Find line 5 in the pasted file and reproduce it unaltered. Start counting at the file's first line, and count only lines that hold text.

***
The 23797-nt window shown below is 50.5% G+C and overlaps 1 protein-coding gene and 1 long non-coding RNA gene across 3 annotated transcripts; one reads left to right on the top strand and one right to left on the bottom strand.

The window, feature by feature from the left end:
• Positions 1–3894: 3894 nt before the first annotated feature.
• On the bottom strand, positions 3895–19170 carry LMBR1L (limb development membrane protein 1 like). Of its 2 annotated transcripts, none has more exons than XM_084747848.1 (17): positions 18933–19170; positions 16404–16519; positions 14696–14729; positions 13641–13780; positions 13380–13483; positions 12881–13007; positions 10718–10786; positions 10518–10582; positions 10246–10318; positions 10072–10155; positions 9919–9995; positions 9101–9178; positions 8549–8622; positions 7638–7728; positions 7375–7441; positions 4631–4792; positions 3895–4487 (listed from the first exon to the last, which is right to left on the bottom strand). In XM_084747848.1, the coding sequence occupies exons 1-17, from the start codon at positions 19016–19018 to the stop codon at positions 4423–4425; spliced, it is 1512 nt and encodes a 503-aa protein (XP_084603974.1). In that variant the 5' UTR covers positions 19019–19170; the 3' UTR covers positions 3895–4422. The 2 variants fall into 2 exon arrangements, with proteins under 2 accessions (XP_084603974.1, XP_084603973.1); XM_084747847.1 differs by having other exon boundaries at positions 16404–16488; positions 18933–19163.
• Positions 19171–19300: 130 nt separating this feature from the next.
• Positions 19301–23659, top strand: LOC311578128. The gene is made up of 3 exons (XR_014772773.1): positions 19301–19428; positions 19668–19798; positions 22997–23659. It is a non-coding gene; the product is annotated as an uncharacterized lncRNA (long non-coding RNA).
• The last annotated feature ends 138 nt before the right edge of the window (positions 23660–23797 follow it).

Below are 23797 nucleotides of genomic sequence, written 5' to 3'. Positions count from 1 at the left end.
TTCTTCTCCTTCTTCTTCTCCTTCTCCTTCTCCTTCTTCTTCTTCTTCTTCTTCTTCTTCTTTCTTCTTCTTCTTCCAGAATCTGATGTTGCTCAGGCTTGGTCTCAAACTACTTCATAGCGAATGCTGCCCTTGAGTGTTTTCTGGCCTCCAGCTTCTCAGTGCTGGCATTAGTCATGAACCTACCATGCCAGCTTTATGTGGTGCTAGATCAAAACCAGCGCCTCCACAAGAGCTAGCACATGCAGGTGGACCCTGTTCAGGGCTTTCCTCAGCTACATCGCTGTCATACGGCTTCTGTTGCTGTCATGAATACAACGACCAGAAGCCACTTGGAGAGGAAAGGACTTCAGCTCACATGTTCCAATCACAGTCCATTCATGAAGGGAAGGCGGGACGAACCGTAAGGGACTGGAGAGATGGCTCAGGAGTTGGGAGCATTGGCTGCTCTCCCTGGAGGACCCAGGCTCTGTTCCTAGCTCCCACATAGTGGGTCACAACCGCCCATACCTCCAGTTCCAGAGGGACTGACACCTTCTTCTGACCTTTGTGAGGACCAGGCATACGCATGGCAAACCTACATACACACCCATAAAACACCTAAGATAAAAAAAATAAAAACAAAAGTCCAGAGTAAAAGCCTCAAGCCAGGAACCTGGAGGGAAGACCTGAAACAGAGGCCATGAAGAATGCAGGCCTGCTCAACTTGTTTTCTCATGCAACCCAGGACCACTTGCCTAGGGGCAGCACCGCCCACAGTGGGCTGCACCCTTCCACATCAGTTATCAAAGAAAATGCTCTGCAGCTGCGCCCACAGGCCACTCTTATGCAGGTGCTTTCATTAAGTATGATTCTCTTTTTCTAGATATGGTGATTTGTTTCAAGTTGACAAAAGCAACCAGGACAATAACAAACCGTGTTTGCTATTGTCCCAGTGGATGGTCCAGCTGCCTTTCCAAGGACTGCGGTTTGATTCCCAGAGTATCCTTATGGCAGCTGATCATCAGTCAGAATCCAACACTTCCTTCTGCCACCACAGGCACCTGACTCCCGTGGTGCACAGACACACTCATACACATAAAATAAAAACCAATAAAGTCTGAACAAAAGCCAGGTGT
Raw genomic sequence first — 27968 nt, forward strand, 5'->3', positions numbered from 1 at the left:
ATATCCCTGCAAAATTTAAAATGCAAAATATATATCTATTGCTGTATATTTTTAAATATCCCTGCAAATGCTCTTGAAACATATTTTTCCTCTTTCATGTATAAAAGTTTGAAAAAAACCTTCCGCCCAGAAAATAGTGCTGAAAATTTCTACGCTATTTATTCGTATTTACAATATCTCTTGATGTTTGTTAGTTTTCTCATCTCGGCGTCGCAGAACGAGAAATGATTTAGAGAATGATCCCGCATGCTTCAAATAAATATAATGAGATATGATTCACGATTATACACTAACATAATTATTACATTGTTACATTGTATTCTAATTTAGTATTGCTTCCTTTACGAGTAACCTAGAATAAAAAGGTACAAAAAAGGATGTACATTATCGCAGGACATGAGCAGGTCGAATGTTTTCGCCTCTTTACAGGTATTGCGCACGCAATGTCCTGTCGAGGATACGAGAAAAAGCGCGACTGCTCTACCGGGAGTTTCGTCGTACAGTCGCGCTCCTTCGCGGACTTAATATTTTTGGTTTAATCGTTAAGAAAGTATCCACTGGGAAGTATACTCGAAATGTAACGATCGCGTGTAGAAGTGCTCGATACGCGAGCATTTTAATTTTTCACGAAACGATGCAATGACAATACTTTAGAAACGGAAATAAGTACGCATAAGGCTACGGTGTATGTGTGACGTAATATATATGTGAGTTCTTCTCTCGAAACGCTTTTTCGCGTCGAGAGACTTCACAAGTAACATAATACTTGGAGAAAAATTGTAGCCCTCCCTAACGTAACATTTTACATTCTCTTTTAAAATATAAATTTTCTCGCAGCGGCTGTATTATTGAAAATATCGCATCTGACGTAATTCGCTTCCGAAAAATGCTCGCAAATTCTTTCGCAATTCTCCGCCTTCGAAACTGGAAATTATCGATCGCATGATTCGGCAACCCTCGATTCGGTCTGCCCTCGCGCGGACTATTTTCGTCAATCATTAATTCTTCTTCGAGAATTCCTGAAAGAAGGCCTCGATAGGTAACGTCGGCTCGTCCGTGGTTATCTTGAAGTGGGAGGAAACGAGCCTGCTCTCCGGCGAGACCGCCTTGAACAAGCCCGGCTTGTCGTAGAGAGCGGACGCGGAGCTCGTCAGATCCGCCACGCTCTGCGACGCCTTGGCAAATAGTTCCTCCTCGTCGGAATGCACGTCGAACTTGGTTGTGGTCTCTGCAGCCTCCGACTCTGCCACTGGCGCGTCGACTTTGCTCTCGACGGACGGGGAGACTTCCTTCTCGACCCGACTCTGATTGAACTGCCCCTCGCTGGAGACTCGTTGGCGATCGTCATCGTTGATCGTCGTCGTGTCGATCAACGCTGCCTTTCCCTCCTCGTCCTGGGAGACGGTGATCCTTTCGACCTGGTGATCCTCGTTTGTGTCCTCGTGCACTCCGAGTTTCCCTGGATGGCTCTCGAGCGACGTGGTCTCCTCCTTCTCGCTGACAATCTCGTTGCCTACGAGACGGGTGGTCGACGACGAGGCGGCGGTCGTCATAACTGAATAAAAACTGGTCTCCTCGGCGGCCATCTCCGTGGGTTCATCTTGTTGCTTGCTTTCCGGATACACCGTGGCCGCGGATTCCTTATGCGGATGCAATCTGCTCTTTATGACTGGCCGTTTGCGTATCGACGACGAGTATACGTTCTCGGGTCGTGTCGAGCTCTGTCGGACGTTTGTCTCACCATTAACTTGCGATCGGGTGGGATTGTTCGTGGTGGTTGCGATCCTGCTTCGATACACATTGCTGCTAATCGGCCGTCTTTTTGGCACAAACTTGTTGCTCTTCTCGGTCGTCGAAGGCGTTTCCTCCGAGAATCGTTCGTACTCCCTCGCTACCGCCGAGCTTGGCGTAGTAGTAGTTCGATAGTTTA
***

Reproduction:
• Positions 19171–19300: 130 nt separating this feature from the next.